tion, space, modern structures, and of course, nuclear power itself, has required the development of specialized skills in stress analysis and me­chanics. This technical specialty is so demanding that the full careers of highly trained people must be exclusively devoted to it. Yet, their skills must be utilized by the designer and highly effective technical communica­tion between the designer and the sophisticated practitioner of mechanics is necessary. The success of achieving such communication has meant the success or failure of many projects. Similarly, the skill and knowledge of the highly trained metallurgist, pursuing his experiments and analysis as a separate endeavor, must be absorbed by the designer to ensure the proper use of materials in the component he is designing. Here again the skill must be developed independently because of its demanding nature, but the designer must utilize results of such development if he is to make a success of his project.

Nuclear safety, although not as well recognized today in the curricula of universities as is the study of mechanics or metallurgy, fulfills an analogous role. This skill must be recognized in a manner similar to that of mechanics and metallurgy. Further, it should not simply be restricted to nuclear safety but the basic methodology must also be applied to safety of all modern, massive, “high-technology” devices. The forerunner of this book, in fact, has been a set of lecture notes developed by the author for a course given as part of the nuclear engineering curriculum at Carnegie-Mellon University.

The transfer of nuclear safety skills to the designer must involve more than discussion, consultation, and teaching. It requires the definition and acceptance of safety design criteria, and the development of design meth­odology, to which a substantial portion of this book is devoted. In modern application of analysis and design techniques, the computer code is ever present as a specific device for this methodology transfer. It should be apparent from the discussions in the text, however, that many of these codes are still in a state of development and should not be used by the designer except with a full appreciation of their limitations. A third, and ultimately most important, means of transfer of safety skills is the incor­poration into design of the actual experience gained by safety experiments and by plant operation. The former must be incorporated through the comparison of design methods against definitive experiments and the sub­sequent improvement of these methods to more accurately portray the accident, or the accident initiators. This area of accident analysis verifica­tion is still quite weak, as indicated by the relative paucity of such experi­mental comparisons the author of this book is able to make. It is not clear that there is enough emphasis today, in the planning of experiments and in the development of analytical methods to interpret such experiments, on satisfying the need of the designer to have design methods which can be compared with such experiments and then applied with prudent extra­polation to his reactor design. In the latter case of the incorporation of plant operational experience, the methods of reliability analysis reviewed in the book are a main vehicle of transfer. Fortunately, there are many common features between fast reactors and the present generation of thermal reactors, particularly in the areas of reactor protection and accident pre­vention. As a result, the operational data accumulated on present day nuclear plants and their components can be incorporated into the reliability analyses of the fast reactor designer.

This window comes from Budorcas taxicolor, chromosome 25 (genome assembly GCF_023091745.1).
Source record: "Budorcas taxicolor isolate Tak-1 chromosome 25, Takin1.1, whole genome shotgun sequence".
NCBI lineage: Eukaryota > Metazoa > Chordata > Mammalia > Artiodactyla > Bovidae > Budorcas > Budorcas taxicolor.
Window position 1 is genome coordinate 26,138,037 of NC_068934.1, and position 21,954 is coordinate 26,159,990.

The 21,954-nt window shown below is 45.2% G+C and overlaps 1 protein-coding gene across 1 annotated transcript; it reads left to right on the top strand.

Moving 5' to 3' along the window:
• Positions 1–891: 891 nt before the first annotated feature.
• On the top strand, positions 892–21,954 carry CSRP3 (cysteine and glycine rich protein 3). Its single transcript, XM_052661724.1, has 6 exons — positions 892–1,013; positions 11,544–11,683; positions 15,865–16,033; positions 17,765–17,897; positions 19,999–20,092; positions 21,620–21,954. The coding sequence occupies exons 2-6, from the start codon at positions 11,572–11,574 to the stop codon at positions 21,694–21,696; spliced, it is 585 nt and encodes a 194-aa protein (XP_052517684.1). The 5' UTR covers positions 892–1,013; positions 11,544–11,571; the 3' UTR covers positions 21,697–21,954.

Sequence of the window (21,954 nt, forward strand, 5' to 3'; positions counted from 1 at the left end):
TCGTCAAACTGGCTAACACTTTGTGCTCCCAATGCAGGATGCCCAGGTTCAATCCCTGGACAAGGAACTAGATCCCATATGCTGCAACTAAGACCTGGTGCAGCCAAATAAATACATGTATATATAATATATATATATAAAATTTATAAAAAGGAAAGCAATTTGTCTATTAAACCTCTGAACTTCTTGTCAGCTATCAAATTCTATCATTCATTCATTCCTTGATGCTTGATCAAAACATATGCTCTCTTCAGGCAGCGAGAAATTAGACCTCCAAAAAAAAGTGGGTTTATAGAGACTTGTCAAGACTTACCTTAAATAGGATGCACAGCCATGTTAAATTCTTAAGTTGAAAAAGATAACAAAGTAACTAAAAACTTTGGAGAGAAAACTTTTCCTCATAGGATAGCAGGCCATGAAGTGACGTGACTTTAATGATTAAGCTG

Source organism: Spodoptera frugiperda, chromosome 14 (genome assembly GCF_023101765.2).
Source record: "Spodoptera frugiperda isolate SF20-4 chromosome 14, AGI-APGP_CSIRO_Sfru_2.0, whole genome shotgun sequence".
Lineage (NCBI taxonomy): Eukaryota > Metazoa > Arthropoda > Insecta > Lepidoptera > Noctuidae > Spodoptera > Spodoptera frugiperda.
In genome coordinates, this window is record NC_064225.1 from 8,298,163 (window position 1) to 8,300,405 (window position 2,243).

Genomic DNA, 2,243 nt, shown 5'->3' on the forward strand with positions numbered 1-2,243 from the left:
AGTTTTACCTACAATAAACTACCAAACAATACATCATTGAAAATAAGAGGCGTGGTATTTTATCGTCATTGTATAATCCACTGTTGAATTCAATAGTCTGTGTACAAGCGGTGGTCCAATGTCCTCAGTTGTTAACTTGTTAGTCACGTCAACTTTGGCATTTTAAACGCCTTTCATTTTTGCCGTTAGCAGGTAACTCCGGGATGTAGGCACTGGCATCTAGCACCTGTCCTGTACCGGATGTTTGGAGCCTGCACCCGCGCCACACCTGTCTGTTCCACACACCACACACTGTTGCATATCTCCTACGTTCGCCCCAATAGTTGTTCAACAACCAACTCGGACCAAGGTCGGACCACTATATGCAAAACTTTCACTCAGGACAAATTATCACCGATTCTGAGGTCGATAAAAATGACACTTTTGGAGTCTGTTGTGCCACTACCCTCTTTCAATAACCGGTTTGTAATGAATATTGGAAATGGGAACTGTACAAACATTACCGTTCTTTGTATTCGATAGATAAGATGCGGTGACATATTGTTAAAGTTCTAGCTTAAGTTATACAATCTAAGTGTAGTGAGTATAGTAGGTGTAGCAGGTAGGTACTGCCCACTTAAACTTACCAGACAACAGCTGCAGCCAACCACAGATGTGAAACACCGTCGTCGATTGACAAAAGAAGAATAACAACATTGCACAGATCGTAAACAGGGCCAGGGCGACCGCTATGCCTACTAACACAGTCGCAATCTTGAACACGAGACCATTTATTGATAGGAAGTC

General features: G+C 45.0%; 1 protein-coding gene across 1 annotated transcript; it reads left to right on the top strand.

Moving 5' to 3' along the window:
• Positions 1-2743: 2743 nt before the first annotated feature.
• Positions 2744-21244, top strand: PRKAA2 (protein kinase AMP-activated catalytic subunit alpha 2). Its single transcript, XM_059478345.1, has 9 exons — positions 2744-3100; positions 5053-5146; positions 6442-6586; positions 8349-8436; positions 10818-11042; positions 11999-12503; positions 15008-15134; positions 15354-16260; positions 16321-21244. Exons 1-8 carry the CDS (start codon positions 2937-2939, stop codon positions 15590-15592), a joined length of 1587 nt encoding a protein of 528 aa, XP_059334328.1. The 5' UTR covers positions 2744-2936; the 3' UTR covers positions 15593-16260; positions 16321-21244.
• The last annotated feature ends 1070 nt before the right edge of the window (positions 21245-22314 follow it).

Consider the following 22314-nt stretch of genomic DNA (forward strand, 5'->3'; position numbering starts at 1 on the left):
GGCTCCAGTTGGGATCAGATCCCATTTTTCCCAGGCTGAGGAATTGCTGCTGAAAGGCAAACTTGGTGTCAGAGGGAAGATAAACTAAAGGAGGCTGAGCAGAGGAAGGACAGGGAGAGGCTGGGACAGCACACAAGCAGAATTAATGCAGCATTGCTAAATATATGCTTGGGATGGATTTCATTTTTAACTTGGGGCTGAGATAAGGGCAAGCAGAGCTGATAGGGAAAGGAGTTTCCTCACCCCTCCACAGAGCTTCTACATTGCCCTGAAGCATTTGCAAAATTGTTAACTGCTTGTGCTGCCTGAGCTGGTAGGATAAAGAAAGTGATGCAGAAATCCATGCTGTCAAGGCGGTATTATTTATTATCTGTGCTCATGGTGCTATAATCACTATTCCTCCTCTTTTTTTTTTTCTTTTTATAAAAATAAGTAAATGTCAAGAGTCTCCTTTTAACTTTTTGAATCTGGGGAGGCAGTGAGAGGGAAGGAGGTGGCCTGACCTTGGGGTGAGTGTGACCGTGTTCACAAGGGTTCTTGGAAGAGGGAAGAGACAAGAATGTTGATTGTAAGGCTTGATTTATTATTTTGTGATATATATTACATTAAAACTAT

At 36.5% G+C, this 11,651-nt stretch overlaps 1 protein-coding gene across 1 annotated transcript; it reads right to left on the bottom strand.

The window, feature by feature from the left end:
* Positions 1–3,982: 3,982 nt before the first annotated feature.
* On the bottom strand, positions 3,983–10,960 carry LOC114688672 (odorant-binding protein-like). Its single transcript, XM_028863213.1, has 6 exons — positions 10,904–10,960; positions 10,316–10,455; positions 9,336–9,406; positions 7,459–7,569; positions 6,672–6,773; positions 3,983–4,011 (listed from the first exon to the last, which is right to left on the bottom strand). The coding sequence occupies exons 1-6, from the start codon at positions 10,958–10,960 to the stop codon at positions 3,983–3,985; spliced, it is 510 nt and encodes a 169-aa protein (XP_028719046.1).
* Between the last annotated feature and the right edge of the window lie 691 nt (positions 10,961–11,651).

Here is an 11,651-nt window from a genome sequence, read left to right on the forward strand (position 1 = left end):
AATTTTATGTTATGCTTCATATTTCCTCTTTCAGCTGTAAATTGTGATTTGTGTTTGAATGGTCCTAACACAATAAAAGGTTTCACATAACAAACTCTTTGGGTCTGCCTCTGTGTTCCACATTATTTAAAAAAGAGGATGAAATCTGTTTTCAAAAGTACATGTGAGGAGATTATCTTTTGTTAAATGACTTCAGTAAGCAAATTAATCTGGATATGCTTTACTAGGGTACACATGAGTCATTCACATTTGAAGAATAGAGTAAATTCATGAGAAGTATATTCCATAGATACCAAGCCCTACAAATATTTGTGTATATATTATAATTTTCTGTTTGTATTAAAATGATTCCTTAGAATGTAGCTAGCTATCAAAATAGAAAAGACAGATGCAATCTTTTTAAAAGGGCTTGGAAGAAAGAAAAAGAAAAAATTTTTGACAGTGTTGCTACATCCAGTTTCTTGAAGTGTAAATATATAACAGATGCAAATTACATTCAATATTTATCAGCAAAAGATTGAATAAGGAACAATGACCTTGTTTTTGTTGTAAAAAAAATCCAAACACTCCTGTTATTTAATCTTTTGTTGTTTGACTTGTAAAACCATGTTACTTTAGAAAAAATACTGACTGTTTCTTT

Attention by specialists in nuclear safety to the above means of transfer of their skill will prevent the “separation” of design from safety expertise and will, in addition, assure the proper balance in all the activities needed to design, construct, and operate a safe nuclear power plant.

One must be concerned about the tendency of pursuing safety technology for its own sake rather than in close coordination with design, so as to overemphasize the study of highly unlikely accidents and means of coping with their consequences. Such overemphasis inevitably results in a less than desired effort on (a) accident prevention through the study of accident initiators and design approaches to eliminate them, (b) the study of relatively probable accidents and the design of protective systems to assure that no significant loss in reactor or plant integrity will occur as a result of the accident, and (c) the definition of a highly reliable design of the plant systems and components which achieves safety through such reliability.

The importance of keeping the proper balance is underlined by the realiza­tion that I believe is held strongly by those experienced in nuclear operation: namely, that a functionally complex or awkward plant or one with un­reliable components is an accident-prone plant. No matter how many engi­neered safeguards systems there are on such a plant to cope with accidents, an accident-prone plant is not a safe plant. Further, the goal of designing a reliable plant, if rigorous standards, quality assurance procedures, and thorough preoperational testing and diagnostic in-service testing are em­ployed, is more assured than the counterpart goal of designing reliable engineered safeguards. Experience tells us that when we need a system to provide protection against accidents we should, wherever possible, utilize equipment which is a continued operational part of the plant and thus will receive the ultimate test of reliability—continuous performance.